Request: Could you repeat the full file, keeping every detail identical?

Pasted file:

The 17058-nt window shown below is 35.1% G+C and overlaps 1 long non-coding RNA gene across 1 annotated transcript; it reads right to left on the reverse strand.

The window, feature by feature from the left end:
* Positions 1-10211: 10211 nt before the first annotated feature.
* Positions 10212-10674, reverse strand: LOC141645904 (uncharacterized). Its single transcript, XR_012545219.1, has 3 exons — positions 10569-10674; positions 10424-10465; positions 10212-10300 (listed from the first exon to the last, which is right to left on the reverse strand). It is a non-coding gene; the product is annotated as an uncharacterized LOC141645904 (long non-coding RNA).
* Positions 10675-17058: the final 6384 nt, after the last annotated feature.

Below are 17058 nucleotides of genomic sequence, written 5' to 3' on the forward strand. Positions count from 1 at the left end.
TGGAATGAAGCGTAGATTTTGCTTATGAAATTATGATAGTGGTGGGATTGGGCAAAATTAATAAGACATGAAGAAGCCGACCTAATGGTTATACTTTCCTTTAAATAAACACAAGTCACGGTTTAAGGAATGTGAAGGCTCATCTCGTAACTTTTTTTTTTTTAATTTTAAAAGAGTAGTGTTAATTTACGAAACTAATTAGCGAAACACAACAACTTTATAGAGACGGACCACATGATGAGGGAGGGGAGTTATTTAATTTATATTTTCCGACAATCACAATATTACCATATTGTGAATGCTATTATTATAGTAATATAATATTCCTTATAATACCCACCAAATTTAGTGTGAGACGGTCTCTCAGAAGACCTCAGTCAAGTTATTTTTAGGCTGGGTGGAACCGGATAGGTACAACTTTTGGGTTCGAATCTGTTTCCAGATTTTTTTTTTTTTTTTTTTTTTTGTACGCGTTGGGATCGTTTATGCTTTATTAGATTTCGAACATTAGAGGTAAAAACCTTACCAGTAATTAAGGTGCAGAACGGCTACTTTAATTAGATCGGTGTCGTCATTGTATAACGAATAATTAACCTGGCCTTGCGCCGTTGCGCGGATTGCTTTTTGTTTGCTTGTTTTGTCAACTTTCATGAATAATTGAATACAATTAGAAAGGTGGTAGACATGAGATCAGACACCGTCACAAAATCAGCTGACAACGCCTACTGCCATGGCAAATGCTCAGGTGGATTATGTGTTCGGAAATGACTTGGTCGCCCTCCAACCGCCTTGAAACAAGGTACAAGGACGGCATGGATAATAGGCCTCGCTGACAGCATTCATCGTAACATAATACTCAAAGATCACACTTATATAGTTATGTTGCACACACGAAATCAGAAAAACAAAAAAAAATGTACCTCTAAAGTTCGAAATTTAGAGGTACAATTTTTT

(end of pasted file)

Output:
The 17058-nt window shown below is 35.1% G+C and overlaps 1 long non-coding RNA gene across 1 annotated transcript; it reads right to left on the reverse strand.

The window, feature by feature from the left end:
* Positions 1-10211: 10211 nt before the first annotated feature.
* Positions 10212-10674, reverse strand: LOC141645904 (uncharacterized). Its single transcript, XR_012545219.1, has 3 exons — positions 10569-10674; positions 10424-10465; positions 10212-10300 (listed from the first exon to the last, which is right to left on the reverse strand). It is a non-coding gene; the product is annotated as an uncharacterized LOC141645904 (long non-coding RNA).
* Positions 10675-17058: the final 6384 nt, after the last annotated feature.

Below are 17058 nucleotides of genomic sequence, written 5' to 3' on the forward strand. Positions count from 1 at the left end.
TGGAATGAAGCGTAGATTTTGCTTATGAAATTATGATAGTGGTGGGATTGGGCAAAATTAATAAGACATGAAGAAGCCGACCTAATGGTTATACTTTCCTTTAAATAAACACAAGTCACGGTTTAAGGAATGTGAAGGCTCATCTCGTAACTTTTTTTTTTTTAATTTTAAAAGAGTAGTGTTAATTTACGAAACTAATTAGCGAAACACAACAACTTTATAGAGACGGACCACATGATGAGGGAGGGGAGTTATTTAATTTATATTTTCCGACAATCACAATATTACCATATTGTGAATGCTATTATTATAGTAATATAATATTCCTTATAATACCCACCAAATTTAGTGTGAGACGGTCTCTCAGAAGACCTCAGTCAAGTTATTTTTAGGCTGGGTGGAACCGGATAGGTACAACTTTTGGGTTCGAATCTGTTTCCAGATTTTTTTTTTTTTTTTTTTTTTTGTACGCGTTGGGATCGTTTATGCTTTATTAGATTTCGAACATTAGAGGTAAAAACCTTACCAGTAATTAAGGTGCAGAACGGCTACTTTAATTAGATCGGTGTCGTCATTGTATAACGAATAATTAACCTGGCCTTGCGCCGTTGCGCGGATTGCTTTTTGTTTGCTTGTTTTGTCAACTTTCATGAATAATTGAATACAATTAGAAAGGTGGTAGACATGAGATCAGACACCGTCACAAAATCAGCTGACAACGCCTACTGCCATGGCAAATGCTCAGGTGGATTATGTGTTCGGAAATGACTTGGTCGCCCTCCAACCGCCTTGAAACAAGGTACAAGGACGGCATGGATAATAGGCCTCGCTGACAGCATTCATCGTAACATAATACTCAAAGATCACACTTATATAGTTATGTTGCACACACGAAATCAGAAAAACAAAAAAAAATGTACCTCTAAAGTTCGAAATTTAGAGGTACAATTTTTT